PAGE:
but we were broke, so Dad pitched a tent
in the backyard beside the great tree,
where my mind climbed among fruit
flies and caterpillars, hungry for cherries
I couldn't reach. Only birds and Mr. Dodge,
our landlord, balanced on his ladder, angling
his silver pole with telescopic extension,
could pluck those rubies I would later
link to Plato tending his fire, Freud,
Marx. He passed a few down,
and we stuffed our mouths and pockets.
At night we lay on foam mats
beneath a single sheet, July's wet heat.
Those blinking hours before sleep,
I assessed the seams, triangular panels
that composed a ceiling, nylon mesh
through which I watched branches bow.
Cherries dropped safe as snow falling
into snow until, by chance, one struck
the tent's taut roof. Mom stirred,
shifted her weight. The unborn child
stuck in breech stomped her bladder.
I remember she unzipped the door,
crawled out like a she-animal, low-slung
middle scraping the tent's under-lip.
She hiked her nightgown, and I heard
water (not blood), smelled rotten fruit,
not the iron tang that would linger state
to state-doctors' bills, late fees-at least
he's alive, they said. A miracle to wake
early and hear his voice, brother born
blue who needs a little money.
He's looking for an apartment.
His girlfriend carries a baby.



Self-Portrait with Silly Putty

Charlie Brown must be the one who suffers.

-Charles Schulz

I didn't laugh while pinching Silly Putty
between my thumb and forefinger,
flattening space-age flesh into a disk.

With all the seriousness of a bench scientist
working late, I pressed the comics page,
extracting Charlie's face. I stretched

beyond limits of legibility, Charlie Brown
thin and translucent, like a small window
with a peach-colored shade.

And seeing he could stretch no further,
I folded his face in my palm,
kneading-what was it

about the boy I wanted to contort?
The expression of defeat,
each loss I knew I could not erase
I transformed into a rocket
before rolling a perfect sphere,
a better world that bounced.

One Lousy Enemy


I'm thinking of the quiet Milwaukee street
where a skinhead knocked me off my bike.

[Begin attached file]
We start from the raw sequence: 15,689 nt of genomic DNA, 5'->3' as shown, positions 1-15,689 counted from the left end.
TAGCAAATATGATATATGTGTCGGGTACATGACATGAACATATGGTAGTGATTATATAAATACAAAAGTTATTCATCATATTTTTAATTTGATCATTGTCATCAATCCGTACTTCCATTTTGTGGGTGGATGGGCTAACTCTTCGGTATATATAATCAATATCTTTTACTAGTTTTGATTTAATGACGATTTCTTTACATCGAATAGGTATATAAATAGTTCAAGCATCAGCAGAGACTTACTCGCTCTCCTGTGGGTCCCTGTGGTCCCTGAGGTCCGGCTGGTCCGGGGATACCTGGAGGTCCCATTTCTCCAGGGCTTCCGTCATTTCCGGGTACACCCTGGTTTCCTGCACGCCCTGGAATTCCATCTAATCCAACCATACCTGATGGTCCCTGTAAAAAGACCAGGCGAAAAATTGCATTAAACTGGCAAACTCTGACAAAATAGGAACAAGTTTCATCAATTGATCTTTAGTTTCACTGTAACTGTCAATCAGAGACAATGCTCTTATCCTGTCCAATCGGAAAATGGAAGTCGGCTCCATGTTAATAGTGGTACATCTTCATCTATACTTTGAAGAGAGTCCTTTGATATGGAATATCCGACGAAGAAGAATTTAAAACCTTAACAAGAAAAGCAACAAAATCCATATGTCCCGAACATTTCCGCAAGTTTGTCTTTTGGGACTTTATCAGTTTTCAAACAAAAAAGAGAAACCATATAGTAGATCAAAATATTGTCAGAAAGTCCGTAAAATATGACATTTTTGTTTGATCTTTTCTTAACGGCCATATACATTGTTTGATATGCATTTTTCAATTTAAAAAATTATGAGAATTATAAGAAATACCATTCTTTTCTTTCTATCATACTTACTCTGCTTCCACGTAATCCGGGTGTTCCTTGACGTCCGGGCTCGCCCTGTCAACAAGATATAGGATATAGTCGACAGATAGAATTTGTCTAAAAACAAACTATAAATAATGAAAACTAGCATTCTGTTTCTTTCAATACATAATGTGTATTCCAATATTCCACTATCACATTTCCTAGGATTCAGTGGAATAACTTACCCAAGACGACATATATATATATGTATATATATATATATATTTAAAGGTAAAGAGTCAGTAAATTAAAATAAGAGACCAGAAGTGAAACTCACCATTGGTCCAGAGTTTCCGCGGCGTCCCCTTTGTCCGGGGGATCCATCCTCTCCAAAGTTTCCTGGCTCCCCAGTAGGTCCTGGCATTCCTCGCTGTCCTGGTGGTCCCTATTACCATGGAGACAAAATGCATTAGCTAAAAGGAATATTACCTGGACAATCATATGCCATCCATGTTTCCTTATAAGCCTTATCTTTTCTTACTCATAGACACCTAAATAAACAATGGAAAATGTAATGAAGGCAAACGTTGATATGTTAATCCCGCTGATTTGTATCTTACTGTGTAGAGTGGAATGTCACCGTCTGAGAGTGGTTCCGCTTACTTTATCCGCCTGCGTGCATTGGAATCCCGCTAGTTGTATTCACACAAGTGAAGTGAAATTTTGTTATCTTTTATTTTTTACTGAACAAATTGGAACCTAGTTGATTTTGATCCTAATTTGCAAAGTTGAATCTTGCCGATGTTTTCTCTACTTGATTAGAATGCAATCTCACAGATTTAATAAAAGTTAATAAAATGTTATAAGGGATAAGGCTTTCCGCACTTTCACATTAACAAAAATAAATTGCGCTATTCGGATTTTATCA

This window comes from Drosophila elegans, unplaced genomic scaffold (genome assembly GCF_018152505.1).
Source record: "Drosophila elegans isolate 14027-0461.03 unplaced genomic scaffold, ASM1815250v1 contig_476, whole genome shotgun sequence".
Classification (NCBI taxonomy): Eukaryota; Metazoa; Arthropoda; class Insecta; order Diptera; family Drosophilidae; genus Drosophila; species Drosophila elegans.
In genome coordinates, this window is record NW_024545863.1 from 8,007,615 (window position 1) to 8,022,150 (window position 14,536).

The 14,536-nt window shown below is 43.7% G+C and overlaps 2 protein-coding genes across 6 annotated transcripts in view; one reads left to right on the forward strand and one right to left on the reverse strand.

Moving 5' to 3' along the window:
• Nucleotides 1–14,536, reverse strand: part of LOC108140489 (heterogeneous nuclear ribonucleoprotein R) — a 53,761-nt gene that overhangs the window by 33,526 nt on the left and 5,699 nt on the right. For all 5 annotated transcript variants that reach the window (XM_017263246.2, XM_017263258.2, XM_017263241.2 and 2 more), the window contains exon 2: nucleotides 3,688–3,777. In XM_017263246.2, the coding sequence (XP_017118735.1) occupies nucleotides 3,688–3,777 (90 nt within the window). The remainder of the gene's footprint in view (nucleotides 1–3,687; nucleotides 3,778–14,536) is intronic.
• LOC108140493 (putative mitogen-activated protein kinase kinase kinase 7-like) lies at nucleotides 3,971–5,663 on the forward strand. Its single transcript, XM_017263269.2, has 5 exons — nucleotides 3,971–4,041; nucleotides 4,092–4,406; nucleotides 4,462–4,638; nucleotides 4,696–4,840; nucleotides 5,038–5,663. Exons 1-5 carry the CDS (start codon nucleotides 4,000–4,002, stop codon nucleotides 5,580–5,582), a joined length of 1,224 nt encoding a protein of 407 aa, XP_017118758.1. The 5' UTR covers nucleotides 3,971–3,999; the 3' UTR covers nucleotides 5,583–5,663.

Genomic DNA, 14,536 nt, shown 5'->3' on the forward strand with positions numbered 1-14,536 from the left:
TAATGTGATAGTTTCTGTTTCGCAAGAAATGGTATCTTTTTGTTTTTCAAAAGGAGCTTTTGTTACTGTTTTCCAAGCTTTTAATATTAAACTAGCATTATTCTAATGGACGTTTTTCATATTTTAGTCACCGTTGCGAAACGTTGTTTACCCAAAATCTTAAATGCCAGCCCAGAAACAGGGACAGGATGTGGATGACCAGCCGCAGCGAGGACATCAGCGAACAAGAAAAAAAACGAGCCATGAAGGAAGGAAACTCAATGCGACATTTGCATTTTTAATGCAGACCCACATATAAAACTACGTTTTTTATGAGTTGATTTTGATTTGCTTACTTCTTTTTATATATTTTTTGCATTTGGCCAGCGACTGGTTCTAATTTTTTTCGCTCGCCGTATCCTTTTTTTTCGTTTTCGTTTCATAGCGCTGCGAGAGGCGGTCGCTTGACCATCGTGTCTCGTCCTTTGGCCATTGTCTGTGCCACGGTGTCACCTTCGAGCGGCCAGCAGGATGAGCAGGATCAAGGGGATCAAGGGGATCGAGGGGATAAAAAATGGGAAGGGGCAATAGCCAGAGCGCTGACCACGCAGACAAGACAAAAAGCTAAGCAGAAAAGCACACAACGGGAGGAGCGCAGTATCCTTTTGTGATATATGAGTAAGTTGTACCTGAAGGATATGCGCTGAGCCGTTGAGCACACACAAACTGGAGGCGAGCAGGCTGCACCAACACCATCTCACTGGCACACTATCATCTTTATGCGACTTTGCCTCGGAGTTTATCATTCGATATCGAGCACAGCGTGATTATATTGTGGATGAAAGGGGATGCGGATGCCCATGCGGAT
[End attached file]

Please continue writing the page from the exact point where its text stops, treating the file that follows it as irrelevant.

This is not a loss too great to understand.
Not like losing a country or the will to speak.
Just a bike. Chrome frame, gooseneck, spokes.
Another theft in some American outpost,
another boy left flat on his back, blinking
at the sky, listening to his chain click, click
goodbye. I'm thinking about the difference
between that boy, age nine, and me
riding to work, pant cuffs stuffed in socks,
wind scraping my eyes to tears, so many tears
one might guess the girl I love is buried
in the cemetery I pedal near. But I'm not crying.
I'm thinking how lucky to live here now
and not Jerusalem during Crusades, or Odessa
with its pogroms, or Gulf Port with its slaves.
I'm thinking about my sloppy childhood,
preoccupied with BMX and rock music,
those gaping Sunday streets where I could ride
to hell and back with Jews, Muslims, and atheists,
our tee shirts taut sails, our callused palms
and checkered Vans, thighs pumping uphill,
elbow to elbow, free-born, well-fed children, rolling
past the mall like a glittering train, between our legs
bikes with sexy names like Redline, Haro, Hutch.
Especially Hutch. If ever asked to lie naked
with a bike for Annie Leibovitz, it will be a Hutch
I clutch. I'm putting romance into perspective,
beginning with my love of bikes, for which I am
not ashamed. We boys built ramps that sent riders
skyward in perpetuity, the big blue catching me
like a pop fly or a Tom Cruise or whatever I aspired
to be. This is what it felt like to ride and jump
a bike in 1986, Milwaukee, and this is how it feels
to look back on my stunned self, sickle-armed
off my seat by a shirtless teenage prick. How it feels
to put loss into perspective, as a lucky man should,
when thinking about stolen bikes and skinned knees
and one lousy enemy, unworthy of history.